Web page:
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Robot-related injuries at the workplace

On Behalf of | May 12, 2017 | Industrial Worker Injuries, Workers' Compensation |

In many occupations in Minnesota and around the country, robots play an important role. In fact, from 2000 to 2013, more than 1.7 million occupational robotic procedures took place, according to a study conducted by Rush University Medical Center in Chicago, the Massachusetts Institute of Technology and the University of Illinois.

However, the study also found that robots used in workplaces had more than 8,000 malfunctions, which resulted in about 144 workplace fatalities and roughly 1,000 injuries during that period. Complications, technical difficulties, and system errors are some of the ways robots malfunction. For instance, during surgical procedures where robots are used, a surgical instrument might break and land in a patient’s body, or an electrical spark could cause a tissue burn.

It is expected that there will be more robotic-related work injuries in the future, as more companies will use robotic systems, and more claims filed. For example, in 2016 an individual filed a $30 million product liability suit against a California surgical company, claiming that the company’s robotic surgical system was directly to blame for a faulty hysterectomy that left her severely injured. She was awarded a confidential settlement after only three days of jury deliberations. At the workplace, many serious and fatal robotic-related injuries occur whenever an employee stops to repair a robot that suddenly stops working. During these times, the employee may not power down the robot because he or she must get it working again, which is highly dangerous. Employees working with robots require extensive safety training.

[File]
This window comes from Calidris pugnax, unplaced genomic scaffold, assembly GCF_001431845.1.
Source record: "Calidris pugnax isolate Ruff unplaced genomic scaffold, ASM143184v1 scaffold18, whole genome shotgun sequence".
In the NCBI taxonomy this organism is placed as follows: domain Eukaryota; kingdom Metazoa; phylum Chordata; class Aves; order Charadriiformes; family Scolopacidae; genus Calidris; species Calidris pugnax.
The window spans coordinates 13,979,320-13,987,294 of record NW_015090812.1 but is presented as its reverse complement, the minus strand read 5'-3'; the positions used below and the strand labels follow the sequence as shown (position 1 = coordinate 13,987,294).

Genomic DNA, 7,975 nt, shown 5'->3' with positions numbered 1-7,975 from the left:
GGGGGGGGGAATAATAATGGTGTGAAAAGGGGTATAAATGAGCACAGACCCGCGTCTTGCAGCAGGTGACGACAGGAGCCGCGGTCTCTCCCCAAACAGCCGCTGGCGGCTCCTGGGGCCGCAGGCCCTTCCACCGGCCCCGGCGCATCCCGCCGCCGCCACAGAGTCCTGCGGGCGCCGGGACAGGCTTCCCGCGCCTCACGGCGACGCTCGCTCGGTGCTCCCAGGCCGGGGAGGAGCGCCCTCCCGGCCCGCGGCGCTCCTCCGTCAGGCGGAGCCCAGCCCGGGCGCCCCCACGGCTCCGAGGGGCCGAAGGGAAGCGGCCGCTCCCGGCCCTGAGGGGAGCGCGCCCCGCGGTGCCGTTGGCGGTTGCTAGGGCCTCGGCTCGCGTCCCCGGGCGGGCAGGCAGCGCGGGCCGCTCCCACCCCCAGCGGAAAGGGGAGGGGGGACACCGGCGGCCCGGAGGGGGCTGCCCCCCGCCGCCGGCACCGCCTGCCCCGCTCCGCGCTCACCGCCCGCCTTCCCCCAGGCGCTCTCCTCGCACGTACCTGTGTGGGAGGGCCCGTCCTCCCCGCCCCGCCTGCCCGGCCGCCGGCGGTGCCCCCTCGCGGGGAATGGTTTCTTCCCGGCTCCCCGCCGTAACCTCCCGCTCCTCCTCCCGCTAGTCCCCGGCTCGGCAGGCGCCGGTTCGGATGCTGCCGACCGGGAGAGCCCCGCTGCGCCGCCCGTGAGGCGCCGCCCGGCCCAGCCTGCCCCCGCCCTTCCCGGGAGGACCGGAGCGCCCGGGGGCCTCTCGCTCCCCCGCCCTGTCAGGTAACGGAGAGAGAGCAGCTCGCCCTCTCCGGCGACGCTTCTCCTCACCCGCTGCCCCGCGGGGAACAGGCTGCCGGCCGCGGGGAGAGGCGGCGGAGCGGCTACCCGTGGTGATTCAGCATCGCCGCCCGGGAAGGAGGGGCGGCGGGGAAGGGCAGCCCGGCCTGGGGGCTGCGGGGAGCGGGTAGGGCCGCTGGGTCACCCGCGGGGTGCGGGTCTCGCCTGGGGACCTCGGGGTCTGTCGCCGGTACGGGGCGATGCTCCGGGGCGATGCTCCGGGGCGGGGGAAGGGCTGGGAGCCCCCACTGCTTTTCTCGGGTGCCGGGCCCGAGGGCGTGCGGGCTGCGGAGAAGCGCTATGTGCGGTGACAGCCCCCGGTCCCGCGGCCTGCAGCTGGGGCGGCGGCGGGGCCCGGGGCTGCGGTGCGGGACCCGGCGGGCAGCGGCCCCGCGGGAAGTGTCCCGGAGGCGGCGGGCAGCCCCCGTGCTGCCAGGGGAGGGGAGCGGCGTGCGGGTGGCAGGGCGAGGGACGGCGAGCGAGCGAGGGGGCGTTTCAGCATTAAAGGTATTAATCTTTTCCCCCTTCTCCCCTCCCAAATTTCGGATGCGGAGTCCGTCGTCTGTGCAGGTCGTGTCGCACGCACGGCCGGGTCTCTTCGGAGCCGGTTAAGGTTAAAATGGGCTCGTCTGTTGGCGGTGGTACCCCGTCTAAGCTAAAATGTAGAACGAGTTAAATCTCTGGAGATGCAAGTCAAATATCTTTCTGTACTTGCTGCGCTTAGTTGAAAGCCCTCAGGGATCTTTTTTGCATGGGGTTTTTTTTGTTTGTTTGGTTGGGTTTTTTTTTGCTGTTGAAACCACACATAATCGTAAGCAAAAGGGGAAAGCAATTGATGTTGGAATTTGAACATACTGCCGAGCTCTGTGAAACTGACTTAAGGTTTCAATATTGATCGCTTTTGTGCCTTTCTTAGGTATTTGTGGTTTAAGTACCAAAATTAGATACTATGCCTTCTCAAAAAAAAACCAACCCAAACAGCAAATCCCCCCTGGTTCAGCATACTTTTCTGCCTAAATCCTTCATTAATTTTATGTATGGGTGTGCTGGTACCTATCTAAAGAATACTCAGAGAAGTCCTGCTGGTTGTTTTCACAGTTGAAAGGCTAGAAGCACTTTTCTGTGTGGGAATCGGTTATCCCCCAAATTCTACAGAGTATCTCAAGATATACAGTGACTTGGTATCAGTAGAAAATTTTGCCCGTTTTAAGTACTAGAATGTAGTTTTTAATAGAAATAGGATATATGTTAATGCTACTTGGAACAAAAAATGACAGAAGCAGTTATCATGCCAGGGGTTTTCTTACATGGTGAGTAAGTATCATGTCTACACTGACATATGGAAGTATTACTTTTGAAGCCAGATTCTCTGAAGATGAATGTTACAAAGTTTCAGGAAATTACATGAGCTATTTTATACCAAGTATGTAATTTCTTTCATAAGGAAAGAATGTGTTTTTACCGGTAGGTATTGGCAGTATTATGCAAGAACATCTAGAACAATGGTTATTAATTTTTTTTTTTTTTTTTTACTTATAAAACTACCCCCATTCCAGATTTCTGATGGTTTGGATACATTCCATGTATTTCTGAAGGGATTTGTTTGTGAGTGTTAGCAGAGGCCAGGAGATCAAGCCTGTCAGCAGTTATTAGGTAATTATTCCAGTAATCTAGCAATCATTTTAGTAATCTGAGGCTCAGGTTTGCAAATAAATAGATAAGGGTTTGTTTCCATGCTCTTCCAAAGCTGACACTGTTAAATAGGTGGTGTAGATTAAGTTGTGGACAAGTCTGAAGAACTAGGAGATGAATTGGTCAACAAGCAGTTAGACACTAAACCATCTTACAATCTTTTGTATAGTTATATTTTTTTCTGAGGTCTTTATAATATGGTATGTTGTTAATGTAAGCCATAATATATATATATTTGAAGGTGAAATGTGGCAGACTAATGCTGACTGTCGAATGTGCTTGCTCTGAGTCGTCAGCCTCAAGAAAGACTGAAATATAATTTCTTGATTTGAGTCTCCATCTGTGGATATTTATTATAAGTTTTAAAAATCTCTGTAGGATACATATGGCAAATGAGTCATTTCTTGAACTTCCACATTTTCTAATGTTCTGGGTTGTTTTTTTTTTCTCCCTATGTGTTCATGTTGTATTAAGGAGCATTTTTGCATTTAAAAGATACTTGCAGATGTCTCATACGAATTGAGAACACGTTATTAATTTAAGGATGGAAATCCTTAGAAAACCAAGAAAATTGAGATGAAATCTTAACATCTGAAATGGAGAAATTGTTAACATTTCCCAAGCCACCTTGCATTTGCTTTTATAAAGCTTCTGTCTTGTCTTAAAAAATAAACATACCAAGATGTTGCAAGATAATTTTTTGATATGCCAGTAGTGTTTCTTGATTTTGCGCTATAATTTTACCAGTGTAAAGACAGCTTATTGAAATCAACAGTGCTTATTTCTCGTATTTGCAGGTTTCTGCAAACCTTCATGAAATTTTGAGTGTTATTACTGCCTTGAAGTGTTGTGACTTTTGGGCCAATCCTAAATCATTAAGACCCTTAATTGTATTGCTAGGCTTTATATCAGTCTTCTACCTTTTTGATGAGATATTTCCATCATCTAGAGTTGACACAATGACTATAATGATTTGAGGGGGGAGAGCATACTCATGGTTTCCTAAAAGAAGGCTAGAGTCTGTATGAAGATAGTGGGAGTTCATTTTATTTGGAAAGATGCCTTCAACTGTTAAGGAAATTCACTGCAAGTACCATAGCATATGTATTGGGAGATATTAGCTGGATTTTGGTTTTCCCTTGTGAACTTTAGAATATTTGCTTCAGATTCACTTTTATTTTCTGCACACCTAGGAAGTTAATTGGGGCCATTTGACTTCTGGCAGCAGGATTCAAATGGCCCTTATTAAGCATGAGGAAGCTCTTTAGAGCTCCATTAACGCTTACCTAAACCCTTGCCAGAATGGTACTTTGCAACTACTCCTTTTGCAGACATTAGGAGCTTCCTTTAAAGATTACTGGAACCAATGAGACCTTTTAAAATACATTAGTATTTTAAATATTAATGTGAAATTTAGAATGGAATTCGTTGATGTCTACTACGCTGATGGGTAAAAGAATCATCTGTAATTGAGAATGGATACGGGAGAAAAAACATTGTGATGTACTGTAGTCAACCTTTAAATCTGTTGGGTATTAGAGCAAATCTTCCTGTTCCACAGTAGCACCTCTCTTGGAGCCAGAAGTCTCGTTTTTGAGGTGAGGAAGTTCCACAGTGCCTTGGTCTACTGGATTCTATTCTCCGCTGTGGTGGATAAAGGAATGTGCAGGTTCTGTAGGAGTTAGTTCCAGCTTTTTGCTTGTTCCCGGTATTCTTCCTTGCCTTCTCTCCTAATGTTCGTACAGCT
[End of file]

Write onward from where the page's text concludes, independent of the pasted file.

Most workers who are injured on the job are eligible to file a claim for workers’ compensation benefits. In exchange for the receipt of these benefits, they are precluded from filing a lawsuit against the employer. However, if the injury was the fault of a non-employer third party, such as the manufacturer of a defective piece of machinery, an attorney might suggest a separate lawsuit.

Source: Claims Journal, “Robo Claims: When Robots Injure Humans”, Gary Wickert, May 5, 2017